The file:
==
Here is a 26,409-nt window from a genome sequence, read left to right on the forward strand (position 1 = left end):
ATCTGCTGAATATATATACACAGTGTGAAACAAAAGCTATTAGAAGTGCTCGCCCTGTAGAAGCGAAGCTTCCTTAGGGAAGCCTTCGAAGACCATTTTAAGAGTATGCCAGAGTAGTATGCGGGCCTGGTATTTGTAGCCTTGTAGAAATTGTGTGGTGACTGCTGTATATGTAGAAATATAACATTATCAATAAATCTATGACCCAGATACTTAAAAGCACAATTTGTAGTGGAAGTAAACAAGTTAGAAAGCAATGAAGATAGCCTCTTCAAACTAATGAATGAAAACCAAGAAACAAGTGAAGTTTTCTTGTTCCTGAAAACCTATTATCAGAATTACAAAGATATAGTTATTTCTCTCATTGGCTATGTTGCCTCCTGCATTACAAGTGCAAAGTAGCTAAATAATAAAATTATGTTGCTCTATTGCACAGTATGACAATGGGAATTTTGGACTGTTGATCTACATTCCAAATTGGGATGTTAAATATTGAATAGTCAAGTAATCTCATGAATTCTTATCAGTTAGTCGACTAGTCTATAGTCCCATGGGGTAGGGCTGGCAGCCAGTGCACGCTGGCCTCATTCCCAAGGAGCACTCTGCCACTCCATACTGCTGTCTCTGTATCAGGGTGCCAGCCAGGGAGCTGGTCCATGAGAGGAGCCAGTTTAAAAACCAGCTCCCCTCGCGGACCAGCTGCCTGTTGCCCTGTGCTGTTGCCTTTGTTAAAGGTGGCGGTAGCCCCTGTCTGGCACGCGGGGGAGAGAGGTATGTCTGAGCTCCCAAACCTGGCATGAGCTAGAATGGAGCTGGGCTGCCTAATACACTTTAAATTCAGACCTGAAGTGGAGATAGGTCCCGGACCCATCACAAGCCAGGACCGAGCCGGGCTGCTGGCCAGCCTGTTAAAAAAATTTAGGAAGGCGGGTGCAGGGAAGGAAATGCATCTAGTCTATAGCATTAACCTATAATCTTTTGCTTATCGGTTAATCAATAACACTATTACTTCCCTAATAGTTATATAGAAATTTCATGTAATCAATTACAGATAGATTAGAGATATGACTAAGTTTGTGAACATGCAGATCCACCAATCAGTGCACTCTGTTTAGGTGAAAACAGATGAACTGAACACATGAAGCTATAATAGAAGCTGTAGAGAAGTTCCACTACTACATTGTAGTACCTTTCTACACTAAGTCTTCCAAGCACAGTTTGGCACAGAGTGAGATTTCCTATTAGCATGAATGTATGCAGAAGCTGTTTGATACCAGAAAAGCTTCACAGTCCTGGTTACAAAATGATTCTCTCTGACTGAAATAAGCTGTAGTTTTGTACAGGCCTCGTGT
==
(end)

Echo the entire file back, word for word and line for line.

Here is a 26,409-nt window from a genome sequence, read left to right on the forward strand (position 1 = left end):
ATCTGCTGAATATATATACACAGTGTGAAACAAAAGCTATTAGAAGTGCTCGCCCTGTAGAAGCGAAGCTTCCTTAGGGAAGCCTTCGAAGACCATTTTAAGAGTATGCCAGAGTAGTATGCGGGCCTGGTATTTGTAGCCTTGTAGAAATTGTGTGGTGACTGCTGTATATGTAGAAATATAACATTATCAATAAATCTATGACCCAGATACTTAAAAGCACAATTTGTAGTGGAAGTAAACAAGTTAGAAAGCAATGAAGATAGCCTCTTCAAACTAATGAATGAAAACCAAGAAACAAGTGAAGTTTTCTTGTTCCTGAAAACCTATTATCAGAATTACAAAGATATAGTTATTTCTCTCATTGGCTATGTTGCCTCCTGCATTACAAGTGCAAAGTAGCTAAATAATAAAATTATGTTGCTCTATTGCACAGTATGACAATGGGAATTTTGGACTGTTGATCTACATTCCAAATTGGGATGTTAAATATTGAATAGTCAAGTAATCTCATGAATTCTTATCAGTTAGTCGACTAGTCTATAGTCCCATGGGGTAGGGCTGGCAGCCAGTGCACGCTGGCCTCATTCCCAAGGAGCACTCTGCCACTCCATACTGCTGTCTCTGTATCAGGGTGCCAGCCAGGGAGCTGGTCCATGAGAGGAGCCAGTTTAAAAACCAGCTCCCCTCGCGGACCAGCTGCCTGTTGCCCTGTGCTGTTGCCTTTGTTAAAGGTGGCGGTAGCCCCTGTCTGGCACGCGGGGGAGAGAGGTATGTCTGAGCTCCCAAACCTGGCATGAGCTAGAATGGAGCTGGGCTGCCTAATACACTTTAAATTCAGACCTGAAGTGGAGATAGGTCCCGGACCCATCACAAGCCAGGACCGAGCCGGGCTGCTGGCCAGCCTGTTAAAAAAATTTAGGAAGGCGGGTGCAGGGAAGGAAATGCATCTAGTCTATAGCATTAACCTATAATCTTTTGCTTATCGGTTAATCAATAACACTATTACTTCCCTAATAGTTATATAGAAATTTCATGTAATCAATTACAGATAGATTAGAGATATGACTAAGTTTGTGAACATGCAGATCCACCAATCAGTGCACTCTGTTTAGGTGAAAACAGATGAACTGAACACATGAAGCTATAATAGAAGCTGTAGAGAAGTTCCACTACTACATTGTAGTACCTTTCTACACTAAGTCTTCCAAGCACAGTTTGGCACAGAGTGAGATTTCCTATTAGCATGAATGTATGCAGAAGCTGTTTGATACCAGAAAAGCTTCACAGTCCTGGTTACAAAATGATTCTCTCTGACTGAAATAAGCTGTAGTTTTGTACAGGCCTCGTGT